and the machine remained on paper.
Babbage then worked with a brilliant mathematician named
Lovelace, daughter of the poet Lord Byron, who created a program for the Engine
and is now credited as being the first ever computer programmer. She describes
the Analytical Engine as weaving "algebraic patterns just as the Jacquard loom
weaves flowers and leaves. Her published analysis of the Analytical Engine is
our best record of its programming potential. In it she outlines the
fundamentals of computer programming, including data analysis, looping and
here is a great deal of information and a working model of the
Difference Engine in the Science Museum in London.
1837 The Telegraph
In 1837, the American inventor Samuel Finley Breese Morse developed
the first American electric telegraph, which was based on simple patterns of
"dots" and "dashes" called Morse Code being transmitted over a single wire.
The telegraph quickly proliferated thanks to the relative
simplicity of Morse's system. However, a problem soon arose in that operators
could only transmit around ten words a minute, which meant that they couldn't
keep up with the public's seemingly insatiable desire to send messages to each
other. This was a classic example of a communications bottleneck.
Thus, in 1857, only twenty years after the invention of the
telegraph, Sir Charles Wheatstone (the inventor of the taccordion) introduced
the first application of paper tapes as a medium for the preparation, storage,
and transmission of data.
Charles' paper tape used two rows of holes to represent Morse's dots and
dashes. Outgoing messages could be prepared off-line on paper tape and
By 1858, a Morse paper tape transmitter could operate at 100 words
a minute. Unsuspectingly, Sir Charles had also provided the American public
with a way to honor their heroes and generally have a jolly good time, because
used paper tapes were to eventually become a key feature of so-called
1844 Morse messages
There is Samuel B. Morse and the first telegram. Delivered on May 24, 1844,
the message read "What hath god wrought!" Morse knew that he was making history.
1854 Boolean logic
until the 19th century that binary numbering was fully realised in a
mathematical system by George Boole, a British mathematician. His
groundbreaking paper of 1854, An investigation into the Laws of Thought, on
Which are founded the Mathematical Theories of Logic and probabilities,
introduced the idea of Boolean logic.
In 1867, Charles Sanders Pierce introduces Boolean algebra to the United States and
In 1940, American mathematician and electrical engineer
Shannon used Boolean logic to analyse and optimise relay-switching circuits in
his Master's thesis for the Massachusetts Institute of Technology, A Symbolic
Analysis of Relay and Switching Circuits. This is widely viewed as one of the
original works of American computer science.
1855 George Schuetz
A Swiss named George Schuetz successfully built a model of the Difference Engine. It had been based on a 1834 design by Babbage. Babbage was amongst those who inspected it and gave a positive opinion. In 1859, the British Government purchased one of these for use in the Registrar General's Office. The purchase had no effect on the refusals to build an analytical engine.
Partly through Babbage's efforts at gear making for these machines, the British had superior machinery for the next few decades, and this contributed to the superiority of the British navy in the first world war.
1856 Undersea cabling
Still essential to the way we communicate, undersea cabling dates back
to the age of steam. Work on the first cross-pond cable began in 1856, but the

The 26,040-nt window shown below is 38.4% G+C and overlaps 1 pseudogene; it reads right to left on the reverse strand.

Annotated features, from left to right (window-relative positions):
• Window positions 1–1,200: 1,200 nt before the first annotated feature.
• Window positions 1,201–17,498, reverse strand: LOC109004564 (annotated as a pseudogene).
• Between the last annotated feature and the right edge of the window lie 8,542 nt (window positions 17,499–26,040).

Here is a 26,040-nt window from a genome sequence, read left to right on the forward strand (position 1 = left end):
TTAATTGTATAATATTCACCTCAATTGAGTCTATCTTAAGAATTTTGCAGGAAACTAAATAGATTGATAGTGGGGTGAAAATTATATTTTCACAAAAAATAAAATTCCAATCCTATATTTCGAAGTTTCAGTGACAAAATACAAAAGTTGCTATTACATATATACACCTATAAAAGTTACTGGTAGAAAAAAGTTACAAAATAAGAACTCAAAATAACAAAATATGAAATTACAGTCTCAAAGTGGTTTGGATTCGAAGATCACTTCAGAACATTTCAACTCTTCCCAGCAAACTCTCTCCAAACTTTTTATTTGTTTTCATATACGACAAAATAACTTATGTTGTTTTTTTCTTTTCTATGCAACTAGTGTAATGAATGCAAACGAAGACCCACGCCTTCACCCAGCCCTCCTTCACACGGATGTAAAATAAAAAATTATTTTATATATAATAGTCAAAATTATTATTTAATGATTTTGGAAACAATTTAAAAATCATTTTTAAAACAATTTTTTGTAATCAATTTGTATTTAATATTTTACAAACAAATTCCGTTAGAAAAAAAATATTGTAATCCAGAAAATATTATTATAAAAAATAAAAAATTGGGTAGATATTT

first attempt at connecting the two ends in the middle saw them sink without
1865 the transatlantic cable was laid again but broke after three weeks, what was needed
was a new better cable but no ship in the world was
big enough to carry this cable except the Great Eastern designed and built by Isambard Kingdom Brunel.
The Atlantic Telegraph Company chartered the SS Great Eastern to accomplished this, large areas of her
interior were taken out to accommodate the cable needed. Great Eastern started laying
the cable at Ireland but half way the cable broke and the crew
of the Great Eastern gave up. It wasn't until the next year the Great Eastern
tried again ending with success of laying the cable.
1869 the French government chartered
her to lay another transatlantic cable that ended in success.
within 20 years several thousand miles of undersea cable
linked the world, forming the backbone of the communications network. All
intercontinental telegraphic communications data used this method, speeding up
the transfer of news from weeks to seconds.
The telegraph brought changes that surpassed those of the telephone
or those of the present Internet revolution. The telegraph was the quantum leap
of communication's speed.
Today's cables are a light year away from those early attempts, but
many of the basic principles remain the same. Dual pipes such as FLAG Telecom
and Global Tele Systems' FA-1 connect London Paris and New York at speeds of
2.4terabits/sec in each direction. This capacity can carry over 200 hours of
digital video per second, 30 million clear voice channels, or over two trillion
bits of IP or data traffic per second. More information on the great steamship
SS Great Eastern can
be found here>>
1868 Qwerty Keyboards
This photo is a
QWERTY keyboard, not all that different from the keyboard under your fingers on
your computer today. However the one you see in the picture is 122 YEARS OLD!
The QWERTY keyboard, was present on
very First Typewriter. Despite more than a century of efforts to dislodge
it. It is commonly believed that the original layout of keys on a typewriter
was intended to slow the typist down, but this isn't strictly true. The main
inventor of the first commercial typewriter, Christopher Latham Sholes,
obviously wished to make their typewriters as fast as possible in order to
convince people to use them. However, one problem with the first machines was
that the keys jammed when the operator typed at any real speed, so Sholes
invented what was to become known as the Sholes keyboard.
What Sholes attempted to do was to separate the letters of as many common
digraphs as possible. But in addition to being a pain to use, the resulting
layout also left something to be desired on the digraph front; for example,
"ed", "er", "th", and "tr" all use keys that are close to each other.